A Lot or a Little?
What you will—and won't—find in this game.
Games and news elements in career mode focus on athletic play, competitive good sporting conduct in matches, and promoting national pride for squads playing international matches.
Positive Role Models
Characters look like their real-life counterparts, and are generally positive role models. There are some moments where players express their dismay at missing goals or losing games, but these cutscenes are expressed without dialogue.
Players include a wide variety of racial and gender diversity for various modes in the game. The Volta mode allows for intergender squad matches for players to participate in, and players can define their team for street competitions.
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Ease of Play
FIFA 22's controls are easy to pick up and play, although the challenge comes in knowing the best time to perform a trick move to fake out an opponent, lead a teammate to a well-timed pass, or the best shot to make with swarming defenders in your path. Players will also want to learn the strengths of their players to use them to their best potential on the pitch. There are multiple difficulty levels to give players a challenge.
Violence & Scariness
Some players may tackle others, potentially leading to an injury, but no blood or gore is shown, players are penalized for these actions.
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Online chat isn't moderated, which could expose some players to inappropriate language.
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Products & Purchases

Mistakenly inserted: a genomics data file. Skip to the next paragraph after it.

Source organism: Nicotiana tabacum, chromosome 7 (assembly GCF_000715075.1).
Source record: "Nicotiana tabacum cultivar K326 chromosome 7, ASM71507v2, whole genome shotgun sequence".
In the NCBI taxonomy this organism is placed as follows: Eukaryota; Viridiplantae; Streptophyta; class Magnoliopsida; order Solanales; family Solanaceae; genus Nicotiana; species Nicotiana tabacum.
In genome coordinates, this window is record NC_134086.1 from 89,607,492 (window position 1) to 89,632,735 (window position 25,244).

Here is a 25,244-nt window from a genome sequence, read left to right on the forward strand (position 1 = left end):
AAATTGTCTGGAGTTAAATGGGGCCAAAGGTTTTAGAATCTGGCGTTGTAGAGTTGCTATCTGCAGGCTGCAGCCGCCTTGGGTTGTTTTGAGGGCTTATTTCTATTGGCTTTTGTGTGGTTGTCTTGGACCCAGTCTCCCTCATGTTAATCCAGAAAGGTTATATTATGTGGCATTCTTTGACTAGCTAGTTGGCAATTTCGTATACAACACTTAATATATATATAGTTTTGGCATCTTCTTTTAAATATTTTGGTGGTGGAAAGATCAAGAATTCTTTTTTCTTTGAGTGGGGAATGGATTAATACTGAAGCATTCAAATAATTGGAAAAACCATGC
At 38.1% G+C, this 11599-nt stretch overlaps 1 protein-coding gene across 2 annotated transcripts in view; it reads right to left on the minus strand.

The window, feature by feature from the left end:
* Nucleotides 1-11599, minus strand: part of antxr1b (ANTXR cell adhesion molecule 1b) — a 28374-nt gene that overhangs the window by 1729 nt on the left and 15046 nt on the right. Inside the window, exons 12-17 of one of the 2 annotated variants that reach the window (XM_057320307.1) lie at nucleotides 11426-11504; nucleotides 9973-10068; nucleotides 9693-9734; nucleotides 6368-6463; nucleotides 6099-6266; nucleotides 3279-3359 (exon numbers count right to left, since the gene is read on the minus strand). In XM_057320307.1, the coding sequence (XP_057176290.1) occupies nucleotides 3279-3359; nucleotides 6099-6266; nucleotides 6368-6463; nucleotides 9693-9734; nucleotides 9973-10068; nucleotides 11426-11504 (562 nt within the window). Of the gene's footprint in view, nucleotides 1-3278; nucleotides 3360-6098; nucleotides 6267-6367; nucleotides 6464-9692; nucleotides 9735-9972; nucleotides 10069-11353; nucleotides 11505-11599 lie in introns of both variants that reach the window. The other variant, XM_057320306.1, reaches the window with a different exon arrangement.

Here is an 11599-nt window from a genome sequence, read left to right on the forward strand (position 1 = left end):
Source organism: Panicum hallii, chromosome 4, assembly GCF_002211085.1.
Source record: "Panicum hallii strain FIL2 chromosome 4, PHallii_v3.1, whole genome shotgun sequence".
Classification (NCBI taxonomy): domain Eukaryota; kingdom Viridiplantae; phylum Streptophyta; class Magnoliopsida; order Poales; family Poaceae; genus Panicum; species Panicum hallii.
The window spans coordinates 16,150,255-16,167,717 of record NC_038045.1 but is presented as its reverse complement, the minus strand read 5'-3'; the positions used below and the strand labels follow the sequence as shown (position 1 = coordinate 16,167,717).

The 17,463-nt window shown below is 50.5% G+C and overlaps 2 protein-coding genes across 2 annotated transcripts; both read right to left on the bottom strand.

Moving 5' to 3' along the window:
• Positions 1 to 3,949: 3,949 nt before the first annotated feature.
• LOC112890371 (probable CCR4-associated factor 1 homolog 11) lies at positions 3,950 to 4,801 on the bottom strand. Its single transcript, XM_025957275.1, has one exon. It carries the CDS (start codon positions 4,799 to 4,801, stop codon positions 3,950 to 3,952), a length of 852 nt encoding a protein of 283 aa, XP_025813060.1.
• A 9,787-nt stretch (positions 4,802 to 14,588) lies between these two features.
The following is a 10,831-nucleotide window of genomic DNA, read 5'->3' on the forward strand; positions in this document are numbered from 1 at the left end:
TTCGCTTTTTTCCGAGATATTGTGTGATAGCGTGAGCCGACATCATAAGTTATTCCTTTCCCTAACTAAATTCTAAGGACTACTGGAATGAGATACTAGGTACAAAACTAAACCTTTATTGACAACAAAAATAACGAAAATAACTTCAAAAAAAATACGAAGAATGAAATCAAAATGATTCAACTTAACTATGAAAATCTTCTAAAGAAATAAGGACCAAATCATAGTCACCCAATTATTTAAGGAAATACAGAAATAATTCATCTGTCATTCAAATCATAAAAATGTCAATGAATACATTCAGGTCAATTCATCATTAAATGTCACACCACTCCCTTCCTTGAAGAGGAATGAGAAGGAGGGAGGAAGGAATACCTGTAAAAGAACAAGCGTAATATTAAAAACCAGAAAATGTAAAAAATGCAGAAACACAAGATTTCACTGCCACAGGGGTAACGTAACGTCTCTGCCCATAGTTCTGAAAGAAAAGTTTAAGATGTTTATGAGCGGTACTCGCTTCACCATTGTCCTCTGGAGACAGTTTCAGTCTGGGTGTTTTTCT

This is the latest chapter in the long running FIFA franchise. Players are covered in logos for various companies and products depending on the kit they wear. Gamers can also buy gear with football club names or from brand names like Adidas. Stadiums are also frequently broadcasting ads on the sidelines. Players can earn credits for the Ultimate Team squads by playing matches, or can pay real money for new gear, players, and items. There are two versions, each offering varying degrees of content for the game.
Parents Need to Know
Parents need to know that FIFA 22 is the latest chapter in the long-running soccer franchise for the PlayStation 4, PlayStation 5, Xbox One, Xbox Series X/S, Nintendo Switch, Google Stadia, and Windows PCs. Similar to the most recent installments of the game, there's a split focus on both street soccer and on professional league play, along with a fantasy team element that has become the formula for the series. Players will find a significant amount of advertising in the game, as player kits are emblazoned with business logos, billboards in arenas continually rotate ads, and player gear sponsors clubs or brand names like Adidas. While players may tackle other players on the field, there's a possibility that they'll receive a penalty for their actions, and that isn't the focus of the game itself. Any injuries that result as part of a tackle happen without blood or gore being shown. While easy to control, the challenge in the gameplay is knowing the players on your team to best use their talents to be successful, as well as when to use trick moves or timing to score goals. Multiplayer is unmoderated, possibly exposing players to inappropriate content.
Is It Any Good?